Neuron Culture

head on a platter

That’s my head, scanned by Joy Hirsch and Steven Thomas at Columbia University’s and then digitized, burned onto a CD and mailed to me. I mashed it through the lovely, open-source Mac program Osirix, which allows me to imagize my brain, which I’m finding much different than imagining it, though the former does call the latter into play. Makes your head spin.

This is just the outside of my head, of course, with only a bottom-up peek inside through an opening created when the MRI machine chopped and dropped my non-brain-containing parts. I’ll move inside in future posts as I peruse the data, guided by Hirsch and others, to see what these pictures — as well as an fMRI we took — say about my brain and mind.

But for now we just have this head, and we’re still stuck outside. Yet even this truncated exterior view hints at scanning’s strengths and weaknesses. The detail is impressive, even it it’s highi-contrast literalness, especially when combined with the digital shave — the Uncle Fester Effect — a bit unflattering. (At least I hope this is unflattering; I really do believe I’ve looked better. And let me here note for the record that that the wide, indented band across my forehead — which worried me when I first saw it — was created by the tape that snugly held my head still in the scanner. ) This unadorned look clarifies certain things. I’ve several times threatened to shave my head for Halloween, for instance, and my wife always stops me on the grounds that I would look too scary; now I see she’s right. And I’m glad I have hair, and I’m glad I have a lower jaw. FInally, I am amused and pleased to find that I can’t see at all in these pictures a bit of thickened bone under the skin at my forehead’s top left corner — an artifact of a childhood collision (I ran, I tripped, I split my head open on my parents’ bedframe) that I can easily feel with my fingertips. Palpation can still see things the scanner cannot.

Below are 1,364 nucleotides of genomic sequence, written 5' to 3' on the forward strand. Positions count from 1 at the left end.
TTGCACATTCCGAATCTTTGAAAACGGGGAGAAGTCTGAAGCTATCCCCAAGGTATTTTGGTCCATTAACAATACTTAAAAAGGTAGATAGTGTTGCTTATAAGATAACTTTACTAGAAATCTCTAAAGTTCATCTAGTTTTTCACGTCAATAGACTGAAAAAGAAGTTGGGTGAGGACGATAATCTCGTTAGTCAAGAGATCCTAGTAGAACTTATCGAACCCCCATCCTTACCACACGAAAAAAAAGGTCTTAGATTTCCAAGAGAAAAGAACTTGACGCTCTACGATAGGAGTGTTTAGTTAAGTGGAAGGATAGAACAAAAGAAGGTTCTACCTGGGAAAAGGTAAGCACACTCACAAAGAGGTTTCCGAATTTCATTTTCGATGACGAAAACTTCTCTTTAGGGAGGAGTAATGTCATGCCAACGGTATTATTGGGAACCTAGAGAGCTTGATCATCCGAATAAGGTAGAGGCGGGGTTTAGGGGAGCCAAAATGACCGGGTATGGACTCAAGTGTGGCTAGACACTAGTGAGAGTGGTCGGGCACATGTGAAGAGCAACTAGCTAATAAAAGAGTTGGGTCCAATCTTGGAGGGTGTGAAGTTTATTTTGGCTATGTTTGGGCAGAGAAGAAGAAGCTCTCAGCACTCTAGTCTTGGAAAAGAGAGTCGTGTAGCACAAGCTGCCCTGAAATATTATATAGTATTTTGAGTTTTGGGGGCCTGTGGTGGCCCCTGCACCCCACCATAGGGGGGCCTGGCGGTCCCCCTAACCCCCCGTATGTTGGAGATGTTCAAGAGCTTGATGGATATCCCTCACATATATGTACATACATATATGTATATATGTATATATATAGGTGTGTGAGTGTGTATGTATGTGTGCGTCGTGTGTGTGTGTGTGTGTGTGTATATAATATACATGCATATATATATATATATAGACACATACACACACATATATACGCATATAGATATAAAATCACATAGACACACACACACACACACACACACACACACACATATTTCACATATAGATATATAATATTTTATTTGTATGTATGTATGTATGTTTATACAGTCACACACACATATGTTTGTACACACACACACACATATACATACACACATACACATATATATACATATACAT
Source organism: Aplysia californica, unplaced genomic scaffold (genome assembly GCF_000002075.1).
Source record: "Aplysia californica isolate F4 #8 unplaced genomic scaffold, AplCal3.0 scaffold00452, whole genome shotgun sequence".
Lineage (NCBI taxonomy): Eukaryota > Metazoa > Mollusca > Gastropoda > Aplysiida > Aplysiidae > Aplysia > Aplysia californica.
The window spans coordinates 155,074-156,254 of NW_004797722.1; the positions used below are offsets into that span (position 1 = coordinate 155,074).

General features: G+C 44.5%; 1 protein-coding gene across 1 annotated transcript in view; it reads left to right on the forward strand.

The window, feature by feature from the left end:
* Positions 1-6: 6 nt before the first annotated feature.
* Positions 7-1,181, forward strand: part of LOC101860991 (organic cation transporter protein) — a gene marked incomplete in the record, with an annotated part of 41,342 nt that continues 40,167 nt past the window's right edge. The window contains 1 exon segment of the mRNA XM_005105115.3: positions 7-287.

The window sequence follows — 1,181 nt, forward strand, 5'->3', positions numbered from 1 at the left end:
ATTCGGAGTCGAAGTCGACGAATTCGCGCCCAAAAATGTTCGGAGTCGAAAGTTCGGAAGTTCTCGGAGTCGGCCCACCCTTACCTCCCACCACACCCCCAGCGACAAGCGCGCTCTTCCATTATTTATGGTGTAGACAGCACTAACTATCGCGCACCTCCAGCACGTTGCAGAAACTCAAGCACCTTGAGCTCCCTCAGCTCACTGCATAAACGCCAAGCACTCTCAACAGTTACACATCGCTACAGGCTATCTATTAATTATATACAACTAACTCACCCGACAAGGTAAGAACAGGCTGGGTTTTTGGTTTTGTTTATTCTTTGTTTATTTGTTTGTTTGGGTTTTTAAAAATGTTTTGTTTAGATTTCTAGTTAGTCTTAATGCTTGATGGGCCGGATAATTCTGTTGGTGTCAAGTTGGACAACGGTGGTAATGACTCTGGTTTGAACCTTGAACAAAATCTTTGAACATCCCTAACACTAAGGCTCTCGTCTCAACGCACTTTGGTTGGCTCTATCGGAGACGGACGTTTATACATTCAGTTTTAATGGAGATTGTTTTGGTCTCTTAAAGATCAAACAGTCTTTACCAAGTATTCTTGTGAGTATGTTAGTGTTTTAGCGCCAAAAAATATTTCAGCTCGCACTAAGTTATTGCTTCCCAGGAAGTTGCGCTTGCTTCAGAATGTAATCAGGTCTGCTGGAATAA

Yet this scanner sees an awful lot — it’s strange, believe me, seeing your own head and brain like this — and in the weeks ahead, as I get help from Hirsch and others understanding the scans, we’ll take some more and better peeks inside.

Department of apologies and explanations:

Apologies for my long absence. I suffered not decapitation but a mudslide of work, coughs, colds, travel, car trouble, computer trouble, and then a trip to have my brain scanned. Add it up and you have a back-burnered blog. But I’m all better now, even if you wouldn’t guess so from my latest portrait.

Till nexttime …

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  1. #1 Hank Roberts
    November 30, 2006

    Osirix is truly wonderful. Some years ago I had a scan scheduled after a concussion, and asked what kind of blank media I should bring so they could save me a copy — magneto-optical 5-1/4″ there. I shelved it and waited; eventually Osirix came along. It handles the imagery fine.

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